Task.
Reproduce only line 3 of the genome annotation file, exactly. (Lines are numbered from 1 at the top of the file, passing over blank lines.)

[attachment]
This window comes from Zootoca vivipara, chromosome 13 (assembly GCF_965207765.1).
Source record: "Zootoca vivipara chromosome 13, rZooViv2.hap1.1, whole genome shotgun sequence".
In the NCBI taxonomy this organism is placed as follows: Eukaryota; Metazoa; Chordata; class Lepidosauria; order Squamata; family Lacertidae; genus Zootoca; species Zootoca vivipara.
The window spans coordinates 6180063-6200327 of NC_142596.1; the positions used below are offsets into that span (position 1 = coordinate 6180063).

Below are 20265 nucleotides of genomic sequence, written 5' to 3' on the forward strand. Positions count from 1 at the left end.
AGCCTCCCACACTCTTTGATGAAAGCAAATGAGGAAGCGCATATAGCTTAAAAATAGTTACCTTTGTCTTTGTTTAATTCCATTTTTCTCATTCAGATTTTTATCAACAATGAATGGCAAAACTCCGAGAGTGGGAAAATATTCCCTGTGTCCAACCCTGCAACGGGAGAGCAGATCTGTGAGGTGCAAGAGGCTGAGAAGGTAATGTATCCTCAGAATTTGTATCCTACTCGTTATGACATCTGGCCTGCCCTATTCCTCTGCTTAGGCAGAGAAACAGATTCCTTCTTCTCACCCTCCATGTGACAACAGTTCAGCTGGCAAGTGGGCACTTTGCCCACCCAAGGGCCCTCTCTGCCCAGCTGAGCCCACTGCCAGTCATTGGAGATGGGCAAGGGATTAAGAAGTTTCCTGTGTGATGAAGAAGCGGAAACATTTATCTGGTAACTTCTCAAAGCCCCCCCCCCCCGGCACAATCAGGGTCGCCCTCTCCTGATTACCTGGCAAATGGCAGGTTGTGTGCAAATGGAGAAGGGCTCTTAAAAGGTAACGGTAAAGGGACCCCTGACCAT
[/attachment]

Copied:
In the NCBI taxonomy this organism is placed as follows: Eukaryota; Metazoa; Chordata; class Lepidosauria; order Squamata; family Lacertidae; genus Zootoca; species Zootoca vivipara.